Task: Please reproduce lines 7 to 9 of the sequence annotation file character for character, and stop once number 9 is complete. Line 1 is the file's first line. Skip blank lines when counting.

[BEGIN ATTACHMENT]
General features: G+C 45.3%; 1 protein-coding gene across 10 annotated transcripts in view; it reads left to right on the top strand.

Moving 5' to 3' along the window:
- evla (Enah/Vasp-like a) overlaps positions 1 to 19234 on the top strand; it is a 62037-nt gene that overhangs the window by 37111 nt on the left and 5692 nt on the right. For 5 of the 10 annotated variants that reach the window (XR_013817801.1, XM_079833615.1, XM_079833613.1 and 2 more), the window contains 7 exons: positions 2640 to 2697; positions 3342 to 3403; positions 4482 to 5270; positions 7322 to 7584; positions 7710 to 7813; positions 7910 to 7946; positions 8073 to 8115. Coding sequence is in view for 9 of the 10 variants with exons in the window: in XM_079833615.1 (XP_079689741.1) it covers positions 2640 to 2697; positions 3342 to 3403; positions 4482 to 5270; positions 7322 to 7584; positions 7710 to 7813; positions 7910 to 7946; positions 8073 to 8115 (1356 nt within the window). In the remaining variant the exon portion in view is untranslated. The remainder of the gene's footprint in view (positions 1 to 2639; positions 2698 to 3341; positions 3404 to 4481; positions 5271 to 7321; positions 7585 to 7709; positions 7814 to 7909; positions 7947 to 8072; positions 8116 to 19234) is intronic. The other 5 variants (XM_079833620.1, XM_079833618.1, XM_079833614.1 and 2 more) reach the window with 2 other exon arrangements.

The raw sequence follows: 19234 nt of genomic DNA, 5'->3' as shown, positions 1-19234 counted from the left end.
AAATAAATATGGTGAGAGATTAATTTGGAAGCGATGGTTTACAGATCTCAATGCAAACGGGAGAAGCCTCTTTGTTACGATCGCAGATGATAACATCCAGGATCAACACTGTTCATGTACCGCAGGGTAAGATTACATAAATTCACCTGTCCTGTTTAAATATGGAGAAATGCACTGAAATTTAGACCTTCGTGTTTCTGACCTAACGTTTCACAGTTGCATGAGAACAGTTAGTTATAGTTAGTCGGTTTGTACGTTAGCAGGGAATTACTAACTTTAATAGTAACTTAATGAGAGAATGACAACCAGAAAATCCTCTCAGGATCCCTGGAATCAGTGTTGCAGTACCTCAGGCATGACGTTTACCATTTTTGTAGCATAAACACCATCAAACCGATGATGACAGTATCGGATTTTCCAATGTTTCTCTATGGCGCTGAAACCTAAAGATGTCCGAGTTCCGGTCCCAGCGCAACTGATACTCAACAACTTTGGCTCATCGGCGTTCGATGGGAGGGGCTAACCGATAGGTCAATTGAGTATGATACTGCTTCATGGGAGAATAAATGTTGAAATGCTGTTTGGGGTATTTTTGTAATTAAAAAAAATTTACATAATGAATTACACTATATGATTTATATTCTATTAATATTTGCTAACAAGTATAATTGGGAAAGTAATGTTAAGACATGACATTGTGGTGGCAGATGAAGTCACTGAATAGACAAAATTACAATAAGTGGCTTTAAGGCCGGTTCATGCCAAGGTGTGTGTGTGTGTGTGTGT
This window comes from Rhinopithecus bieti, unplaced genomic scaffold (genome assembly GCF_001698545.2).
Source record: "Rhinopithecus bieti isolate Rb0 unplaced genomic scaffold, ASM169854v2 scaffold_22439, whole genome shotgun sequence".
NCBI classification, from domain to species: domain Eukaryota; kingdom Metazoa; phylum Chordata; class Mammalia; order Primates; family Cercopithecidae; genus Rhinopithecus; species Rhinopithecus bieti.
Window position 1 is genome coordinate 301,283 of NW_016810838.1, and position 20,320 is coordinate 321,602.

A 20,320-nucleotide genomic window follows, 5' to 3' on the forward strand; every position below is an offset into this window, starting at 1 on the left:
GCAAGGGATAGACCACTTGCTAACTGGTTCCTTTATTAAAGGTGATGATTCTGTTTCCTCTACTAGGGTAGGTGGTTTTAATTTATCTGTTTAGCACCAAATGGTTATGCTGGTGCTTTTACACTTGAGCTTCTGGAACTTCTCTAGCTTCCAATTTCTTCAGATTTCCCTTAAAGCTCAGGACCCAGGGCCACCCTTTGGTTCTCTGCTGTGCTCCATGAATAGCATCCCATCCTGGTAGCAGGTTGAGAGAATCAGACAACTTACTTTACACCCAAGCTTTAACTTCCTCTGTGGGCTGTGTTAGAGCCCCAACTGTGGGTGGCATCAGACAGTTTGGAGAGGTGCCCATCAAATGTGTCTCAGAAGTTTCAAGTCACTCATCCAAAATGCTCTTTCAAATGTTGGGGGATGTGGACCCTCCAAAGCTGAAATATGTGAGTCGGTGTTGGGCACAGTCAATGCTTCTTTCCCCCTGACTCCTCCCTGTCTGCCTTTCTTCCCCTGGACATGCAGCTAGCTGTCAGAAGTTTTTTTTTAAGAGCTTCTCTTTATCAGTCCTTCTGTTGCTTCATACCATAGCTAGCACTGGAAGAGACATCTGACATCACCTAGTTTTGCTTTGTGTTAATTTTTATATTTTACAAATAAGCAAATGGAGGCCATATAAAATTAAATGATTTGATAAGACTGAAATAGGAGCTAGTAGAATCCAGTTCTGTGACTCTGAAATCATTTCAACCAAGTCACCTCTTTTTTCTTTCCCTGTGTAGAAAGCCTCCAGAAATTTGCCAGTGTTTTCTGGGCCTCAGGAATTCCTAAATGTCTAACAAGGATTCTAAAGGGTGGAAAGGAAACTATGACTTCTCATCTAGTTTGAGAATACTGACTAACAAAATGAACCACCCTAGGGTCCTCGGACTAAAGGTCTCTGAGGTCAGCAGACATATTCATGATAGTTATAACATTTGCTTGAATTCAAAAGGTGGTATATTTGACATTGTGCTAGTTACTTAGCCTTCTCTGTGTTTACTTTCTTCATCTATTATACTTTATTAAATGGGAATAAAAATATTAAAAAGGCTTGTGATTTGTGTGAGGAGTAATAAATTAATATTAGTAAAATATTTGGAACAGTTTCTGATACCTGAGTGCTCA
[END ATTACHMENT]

Source record: "Rhinopithecus bieti isolate Rb0 unplaced genomic scaffold, ASM169854v2 scaffold_22439, whole genome shotgun sequence".
NCBI classification, from domain to species: domain Eukaryota; kingdom Metazoa; phylum Chordata; class Mammalia; order Primates; family Cercopithecidae; genus Rhinopithecus; species Rhinopithecus bieti.
Window position 1 is genome coordinate 301,283 of NW_016810838.1, and position 20,320 is coordinate 321,602.